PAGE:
I tried to follow the webcast stream of what the CRD sewage committee is saying in their meetings and all I can glean from their 46-minute October meeting is that they are expecting stability of the system some time in 2022:  https://www.crd.bc.c...ement-committee

 

Something interesting is the discussion at 28-minute mark in the webcast and seems that Inflow and Infiltration ("I and I") is a hot-topic. I and I into sewage pipes has been a big deal because costs more to treat higher volume from rainfall leaking into the sewage system and not going to storm drain system like it should. 

 

Last few minutes of webcast has some mention of unfunded liabilities that will have to be negotiated with municipalities and First Nations and extra capital needed for controlling odor at the plant (not sure if its McLoughlin plant or Hartland plant). 


:)

#5504 Sparky

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Posted 28 November 2021 - 04:08 PM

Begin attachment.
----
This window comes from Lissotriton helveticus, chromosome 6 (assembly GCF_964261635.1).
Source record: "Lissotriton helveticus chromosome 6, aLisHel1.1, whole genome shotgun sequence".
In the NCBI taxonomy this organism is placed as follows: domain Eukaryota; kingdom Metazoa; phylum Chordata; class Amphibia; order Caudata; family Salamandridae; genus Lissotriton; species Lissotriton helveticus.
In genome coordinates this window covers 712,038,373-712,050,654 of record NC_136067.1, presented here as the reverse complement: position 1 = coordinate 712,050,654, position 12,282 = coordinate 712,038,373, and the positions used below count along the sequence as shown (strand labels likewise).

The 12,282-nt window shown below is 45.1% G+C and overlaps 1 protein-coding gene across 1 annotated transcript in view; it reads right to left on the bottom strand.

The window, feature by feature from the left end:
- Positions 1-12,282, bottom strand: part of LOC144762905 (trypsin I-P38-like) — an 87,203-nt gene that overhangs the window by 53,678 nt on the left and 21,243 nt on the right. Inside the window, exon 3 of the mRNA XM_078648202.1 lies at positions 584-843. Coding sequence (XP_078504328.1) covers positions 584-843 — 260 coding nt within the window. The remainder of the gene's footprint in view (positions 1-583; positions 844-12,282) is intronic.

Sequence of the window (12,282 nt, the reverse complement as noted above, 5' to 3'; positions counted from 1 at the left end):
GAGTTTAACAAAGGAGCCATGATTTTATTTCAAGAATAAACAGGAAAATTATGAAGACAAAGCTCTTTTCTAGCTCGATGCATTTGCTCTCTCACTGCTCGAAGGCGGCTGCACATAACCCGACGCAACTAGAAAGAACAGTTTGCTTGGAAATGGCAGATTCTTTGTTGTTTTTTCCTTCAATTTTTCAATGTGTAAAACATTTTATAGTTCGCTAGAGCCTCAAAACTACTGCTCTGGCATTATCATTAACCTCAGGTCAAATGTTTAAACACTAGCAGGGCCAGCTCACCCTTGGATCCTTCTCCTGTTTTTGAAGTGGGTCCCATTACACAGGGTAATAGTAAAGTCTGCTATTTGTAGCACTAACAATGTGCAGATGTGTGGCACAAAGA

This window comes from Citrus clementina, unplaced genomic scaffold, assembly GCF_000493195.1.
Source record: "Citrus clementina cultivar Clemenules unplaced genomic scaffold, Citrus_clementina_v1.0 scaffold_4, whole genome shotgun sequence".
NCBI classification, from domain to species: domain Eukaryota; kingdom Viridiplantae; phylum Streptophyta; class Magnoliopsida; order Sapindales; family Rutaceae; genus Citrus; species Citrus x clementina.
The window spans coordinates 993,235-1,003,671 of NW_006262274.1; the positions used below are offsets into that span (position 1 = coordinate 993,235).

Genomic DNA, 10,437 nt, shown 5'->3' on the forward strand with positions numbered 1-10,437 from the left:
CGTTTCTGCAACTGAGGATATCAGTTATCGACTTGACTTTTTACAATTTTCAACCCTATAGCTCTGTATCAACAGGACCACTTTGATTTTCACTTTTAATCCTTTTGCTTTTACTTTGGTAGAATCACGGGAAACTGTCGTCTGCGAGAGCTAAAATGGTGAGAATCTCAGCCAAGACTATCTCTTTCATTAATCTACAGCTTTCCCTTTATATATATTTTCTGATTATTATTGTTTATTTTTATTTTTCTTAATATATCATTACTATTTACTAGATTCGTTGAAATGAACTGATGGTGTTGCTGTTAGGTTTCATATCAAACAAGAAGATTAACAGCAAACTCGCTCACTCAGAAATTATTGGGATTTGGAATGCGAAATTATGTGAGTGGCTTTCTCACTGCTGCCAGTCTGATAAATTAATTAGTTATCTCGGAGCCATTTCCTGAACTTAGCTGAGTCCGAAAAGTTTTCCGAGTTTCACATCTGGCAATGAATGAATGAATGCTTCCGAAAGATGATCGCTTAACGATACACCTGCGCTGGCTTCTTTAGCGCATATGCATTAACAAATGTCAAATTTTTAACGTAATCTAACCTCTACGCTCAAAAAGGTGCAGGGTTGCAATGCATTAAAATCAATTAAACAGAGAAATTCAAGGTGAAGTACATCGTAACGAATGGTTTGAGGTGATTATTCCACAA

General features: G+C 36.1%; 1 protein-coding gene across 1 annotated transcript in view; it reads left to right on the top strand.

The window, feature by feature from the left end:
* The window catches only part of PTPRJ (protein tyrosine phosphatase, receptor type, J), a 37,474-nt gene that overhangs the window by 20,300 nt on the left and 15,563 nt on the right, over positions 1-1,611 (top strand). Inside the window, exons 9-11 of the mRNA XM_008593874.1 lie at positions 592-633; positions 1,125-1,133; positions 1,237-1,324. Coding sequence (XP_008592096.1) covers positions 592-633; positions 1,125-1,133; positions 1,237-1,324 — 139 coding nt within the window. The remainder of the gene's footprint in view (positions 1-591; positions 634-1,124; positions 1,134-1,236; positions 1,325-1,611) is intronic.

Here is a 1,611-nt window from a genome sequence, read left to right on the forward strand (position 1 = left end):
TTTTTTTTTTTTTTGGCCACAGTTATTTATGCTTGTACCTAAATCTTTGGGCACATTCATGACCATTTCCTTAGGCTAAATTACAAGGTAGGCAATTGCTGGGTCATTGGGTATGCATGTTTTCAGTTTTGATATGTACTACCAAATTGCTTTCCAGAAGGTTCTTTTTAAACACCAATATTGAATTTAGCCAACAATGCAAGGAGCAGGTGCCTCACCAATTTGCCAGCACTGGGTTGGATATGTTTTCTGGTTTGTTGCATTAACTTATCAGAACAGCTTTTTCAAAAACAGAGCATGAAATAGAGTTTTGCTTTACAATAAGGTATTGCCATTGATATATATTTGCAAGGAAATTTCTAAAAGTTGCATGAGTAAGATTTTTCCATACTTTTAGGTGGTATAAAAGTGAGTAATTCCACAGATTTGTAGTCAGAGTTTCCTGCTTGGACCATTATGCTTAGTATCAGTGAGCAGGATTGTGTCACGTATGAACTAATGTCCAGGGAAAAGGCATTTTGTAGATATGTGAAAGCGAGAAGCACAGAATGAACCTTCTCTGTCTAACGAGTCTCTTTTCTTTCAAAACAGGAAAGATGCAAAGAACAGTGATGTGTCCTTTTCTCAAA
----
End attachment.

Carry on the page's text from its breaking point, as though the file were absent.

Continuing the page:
Thanks John.
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#5505 Victoria Watcher

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Posted 03 December 2021 - 04:20 AM

The CRD’s core area liquid waste management plan also commits Victoria and other participating municipalities to reduce their maximum daily wet-weather flow to less than four times the dry weather average by 2031 – a requirement that implies improvements to inflow and infiltration.

https://www.vicnews....ction-repairs/#


That’s an interesting article. I didn’t know the rainy day flow rate was over 4x the dry day rate.

Wouldn’t finding the cross-connections be the preferred first step?

I’m concerned that replacing a lateral at $15,000 taxpayer cost to prevent a small amount of infiltration is not cost efficient. Especially when that lateral completely fails, the cost is bourne 100% by the property owner.

What is the actual cost to treat at the plant one litre of storm water? So how much is it costing us to treat storm water each year?

Edited by Victoria Watcher, 03 December 2021 - 04:27 AM.


#5506 spanky123

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Posted 03 December 2021 - 08:57 AM

The CRD’s core area liquid waste management plan also commits Victoria and other participating municipalities to reduce their maximum daily wet-weather flow to less than four times the dry weather average by 2031 – a requirement that implies improvements to inflow and infiltration.